Airstream always installed 5/8 sub-floors.
1/2” is not possibly strong enough nor
Thick enough to accommodate the
Elevator bolts to hold everything together.
Back to the drawing board.
What ever you chose for sub floor be sure
to seal it and epoxy all around the edges.
My '77 has/had 1/2" subfloor. Tape measure and caliper confirmed.



Ian
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Old 02-11-2019, 12:28 PM   #8
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Stiffness goes up in proportion to the cube of the thickness. Well worth it to use the 3/4” nominal at whatever actual thickness it is.
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Old 02-11-2019, 12:38 PM   #9
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Prying the channel open is probably the easiest way to get 3/4" wood in there.

It's soft enough to open with a piece of 1/2" wood, like a fence picket, then the plywood fits in fine. After it's installed, tap around the bottom of the channel to close the gap back up.
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Old 02-11-2019, 12:50 PM   #10
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Wouldn't prying open the C-channel result in rivet holes not lining up? It doesn't seem like it'd be too hard to use 3/4" ply and route the outer edge to 1/2". I just wanted to make sure that this was a reasonable idea since there are posts on this sub stating "don't use non-factory thickness, you will have problems!" I suspect that is for people using original cabinetry and such.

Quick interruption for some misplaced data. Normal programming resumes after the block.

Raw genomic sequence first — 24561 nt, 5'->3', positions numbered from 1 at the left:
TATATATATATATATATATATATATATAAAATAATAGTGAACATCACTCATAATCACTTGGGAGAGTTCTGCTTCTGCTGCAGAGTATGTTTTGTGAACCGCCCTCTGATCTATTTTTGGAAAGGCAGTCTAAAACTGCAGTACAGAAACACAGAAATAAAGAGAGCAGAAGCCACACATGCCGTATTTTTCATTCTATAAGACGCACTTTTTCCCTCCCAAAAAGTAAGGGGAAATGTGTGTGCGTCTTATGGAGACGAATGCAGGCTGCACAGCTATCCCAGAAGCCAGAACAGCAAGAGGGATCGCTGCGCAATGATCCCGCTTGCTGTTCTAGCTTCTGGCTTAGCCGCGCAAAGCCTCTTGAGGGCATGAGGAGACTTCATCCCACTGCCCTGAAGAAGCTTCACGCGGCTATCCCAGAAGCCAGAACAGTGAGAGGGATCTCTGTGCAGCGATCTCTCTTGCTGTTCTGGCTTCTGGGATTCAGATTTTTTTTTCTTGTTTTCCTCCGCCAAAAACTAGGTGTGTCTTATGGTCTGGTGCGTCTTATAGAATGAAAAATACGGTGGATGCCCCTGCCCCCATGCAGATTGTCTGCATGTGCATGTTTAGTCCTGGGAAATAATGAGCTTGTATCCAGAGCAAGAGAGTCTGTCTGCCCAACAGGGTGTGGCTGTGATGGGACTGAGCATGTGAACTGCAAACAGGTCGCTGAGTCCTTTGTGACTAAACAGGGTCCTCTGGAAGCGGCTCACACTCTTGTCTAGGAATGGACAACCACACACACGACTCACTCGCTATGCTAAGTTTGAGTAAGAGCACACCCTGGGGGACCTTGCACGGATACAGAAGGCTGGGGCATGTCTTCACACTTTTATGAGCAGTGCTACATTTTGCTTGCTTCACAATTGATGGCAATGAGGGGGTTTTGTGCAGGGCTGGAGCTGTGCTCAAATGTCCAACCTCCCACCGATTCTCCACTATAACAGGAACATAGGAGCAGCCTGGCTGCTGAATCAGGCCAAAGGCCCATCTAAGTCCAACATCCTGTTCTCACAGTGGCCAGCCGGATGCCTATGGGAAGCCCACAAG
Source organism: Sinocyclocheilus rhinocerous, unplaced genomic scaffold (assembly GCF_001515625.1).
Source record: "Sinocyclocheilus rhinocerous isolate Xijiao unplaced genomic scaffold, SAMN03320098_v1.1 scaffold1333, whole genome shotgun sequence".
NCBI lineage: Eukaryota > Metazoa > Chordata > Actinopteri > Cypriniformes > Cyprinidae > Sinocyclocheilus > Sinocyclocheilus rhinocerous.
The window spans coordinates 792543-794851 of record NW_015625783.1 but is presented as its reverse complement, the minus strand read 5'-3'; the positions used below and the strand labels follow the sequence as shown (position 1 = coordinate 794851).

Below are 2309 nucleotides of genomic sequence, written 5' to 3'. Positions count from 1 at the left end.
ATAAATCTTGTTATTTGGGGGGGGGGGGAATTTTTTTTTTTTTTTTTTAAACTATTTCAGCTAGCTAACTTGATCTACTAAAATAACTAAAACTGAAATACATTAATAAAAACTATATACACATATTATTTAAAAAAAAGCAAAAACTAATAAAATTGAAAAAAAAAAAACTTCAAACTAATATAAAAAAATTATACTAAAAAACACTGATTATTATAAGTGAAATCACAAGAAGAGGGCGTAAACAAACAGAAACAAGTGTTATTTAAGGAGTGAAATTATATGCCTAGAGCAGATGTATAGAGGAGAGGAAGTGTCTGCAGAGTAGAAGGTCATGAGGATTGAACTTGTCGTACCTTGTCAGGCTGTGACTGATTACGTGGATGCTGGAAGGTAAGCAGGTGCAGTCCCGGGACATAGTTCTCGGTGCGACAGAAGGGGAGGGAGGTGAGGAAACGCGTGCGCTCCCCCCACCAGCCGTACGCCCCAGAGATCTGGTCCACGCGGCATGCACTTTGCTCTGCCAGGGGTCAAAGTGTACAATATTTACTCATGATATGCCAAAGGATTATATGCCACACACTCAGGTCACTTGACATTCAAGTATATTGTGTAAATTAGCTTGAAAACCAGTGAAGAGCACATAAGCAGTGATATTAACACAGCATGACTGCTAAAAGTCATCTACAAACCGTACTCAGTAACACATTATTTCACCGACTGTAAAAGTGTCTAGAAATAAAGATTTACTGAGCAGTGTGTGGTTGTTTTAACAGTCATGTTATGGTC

And I agree with Iansk. My subfloor thickness was confirmed by caliper and tape measure at multiple areas. This subfloor has never been replaced, so the 1/2" was definitely factory on this model.
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Old 02-11-2019, 01:40 PM   #11
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If you indeed have 1/2" original flooring, I would recommend replacing it w 1/2" Coosa board. No routing, no sealing, light weight, easy to work with, stronger than plywood, and will never rot. It costs more but will give good results and make your project go faster. I had 5/8 plywood and replaced it w 1/2 Coosa and added 1/8 aluminum shim stock underneath the Coosa.

When removing my rotted plywood floor, it was apparent that the factory sealing of the surface and edges with black sealant didn't help so much. Once inserted in the c-channel, lots of holes get drilled for screws and bolts. It is no longer sealed. Plus, moisture can wick in to the plywood thru these penetrations, and then can't dry because of all the sealant. It becomes a moisture trap.

Good luck with your project!
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Old 02-11-2019, 06:19 PM   #12
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Huh... I hadn't thought about the risks of rot after drilling through the treated wood. That's a good point. Can you screw into coosa like wood though? Like if I wanted to install cabinetry and such?
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Old 02-12-2019, 12:38 AM   #13
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Coosa doesn't hold screws as well as wood. Threaded inerta are recommended.
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Old 02-12-2019, 07:23 AM   #14
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While coosa looks interesting, I personally can’t justify $2100 + tax + shipping to do my subfloor.

As for holes drilled I’d probably just dribble some spar urathane in there before bolt insertion.

Ian